Universities won’t fail because of mismanagement

The chair of the Office for Students has declared that it would be irresponsible to bail out struggling institutions, but John Gill argues that institutions are facing financial challenges beyond their control 

November 6, 2018

Universities are used to taking flak these days. In the UK’s case, some of this is self-inflicted – note the failure of leaders to grasp how toxic high executive salaries had become, or to respond effectively when they did.

Much more, though, stems from a febrile political atmosphere, in which universities have become a lightning rod for poorly defined but deeply felt antagonism towards society’s “elites”.

Whatever the cause, it is worth reflecting on how extraordinary it is that the very drivers of local and national economic health (not to mention our actual well-being) have been recast as the problem.

The latest salvo of unfriendly fire has focused on universities’ supposed refusal or inability to take value for money seriously, and the alleged mismanagement that is fuelling financial instability.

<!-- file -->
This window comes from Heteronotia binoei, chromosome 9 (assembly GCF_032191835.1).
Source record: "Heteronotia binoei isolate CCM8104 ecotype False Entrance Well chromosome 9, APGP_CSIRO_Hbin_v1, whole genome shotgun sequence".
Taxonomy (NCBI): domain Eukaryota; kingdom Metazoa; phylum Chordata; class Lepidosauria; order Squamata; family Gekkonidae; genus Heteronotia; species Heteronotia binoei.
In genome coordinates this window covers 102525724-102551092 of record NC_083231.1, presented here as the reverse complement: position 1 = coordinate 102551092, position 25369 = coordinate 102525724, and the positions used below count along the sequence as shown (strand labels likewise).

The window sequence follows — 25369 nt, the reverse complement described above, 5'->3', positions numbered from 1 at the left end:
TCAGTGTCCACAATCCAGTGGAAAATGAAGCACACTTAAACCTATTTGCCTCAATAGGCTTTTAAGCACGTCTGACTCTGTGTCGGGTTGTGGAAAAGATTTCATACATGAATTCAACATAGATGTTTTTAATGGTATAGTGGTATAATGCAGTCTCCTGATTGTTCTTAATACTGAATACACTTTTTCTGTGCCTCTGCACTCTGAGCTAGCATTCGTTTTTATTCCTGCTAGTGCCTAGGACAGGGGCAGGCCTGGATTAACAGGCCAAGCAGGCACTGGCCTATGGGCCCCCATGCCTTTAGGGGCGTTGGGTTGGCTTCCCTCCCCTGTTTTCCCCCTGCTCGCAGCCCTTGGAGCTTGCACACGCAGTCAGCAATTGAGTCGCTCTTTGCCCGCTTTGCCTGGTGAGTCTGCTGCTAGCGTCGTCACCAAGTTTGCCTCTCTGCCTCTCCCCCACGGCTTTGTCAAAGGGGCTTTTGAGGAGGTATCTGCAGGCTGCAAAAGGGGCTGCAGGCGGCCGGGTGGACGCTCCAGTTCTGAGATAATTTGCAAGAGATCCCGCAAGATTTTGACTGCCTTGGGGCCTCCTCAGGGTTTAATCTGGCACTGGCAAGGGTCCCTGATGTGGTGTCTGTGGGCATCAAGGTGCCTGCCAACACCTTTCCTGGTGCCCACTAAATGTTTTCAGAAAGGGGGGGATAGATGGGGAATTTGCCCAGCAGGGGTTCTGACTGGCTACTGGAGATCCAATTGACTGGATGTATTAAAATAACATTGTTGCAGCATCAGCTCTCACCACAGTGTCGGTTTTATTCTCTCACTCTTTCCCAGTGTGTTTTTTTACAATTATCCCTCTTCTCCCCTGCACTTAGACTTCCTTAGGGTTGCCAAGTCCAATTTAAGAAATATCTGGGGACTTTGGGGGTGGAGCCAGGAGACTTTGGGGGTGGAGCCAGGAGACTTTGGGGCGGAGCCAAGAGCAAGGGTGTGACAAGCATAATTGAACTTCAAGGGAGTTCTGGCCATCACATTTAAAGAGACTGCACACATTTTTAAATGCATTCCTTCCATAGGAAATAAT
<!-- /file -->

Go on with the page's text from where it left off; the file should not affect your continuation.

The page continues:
Michael Barber, chair of the Office for Students, has penned an article in The Telegraph newspaper in which he says that universities which are struggling financially will not receive a bailout, since “it would be irresponsible to give more public money to people who are demonstrably unable to manage their institution in a sustainable way”.

The headline (which, to be fair to Barber, he will not have written himself) states baldly: “We should allow bad universities to fail”.

A couple of points are worth making here. The first is that it is a huge leap to label struggling universities “bad” institutions. Define “bad”?

Situated in an area of the country with few local resources, a disadvantaged population, a lack of inward investment and without the pulling power to attract students from elsewhere in the UK or, indeed, from overseas?

And are those in difficulty necessarily led by people who are “demonstrably unable to manage their institution in a sustainable way”? Or are they, possibly, coping with all of the above, in addition to a decade of government policy which has remorselessly imposed market conditions on a sector that is ill-suited to such an approach, with the inevitable (and presumably desired) consequences?

John Gill is editor of Times Higher Education. 

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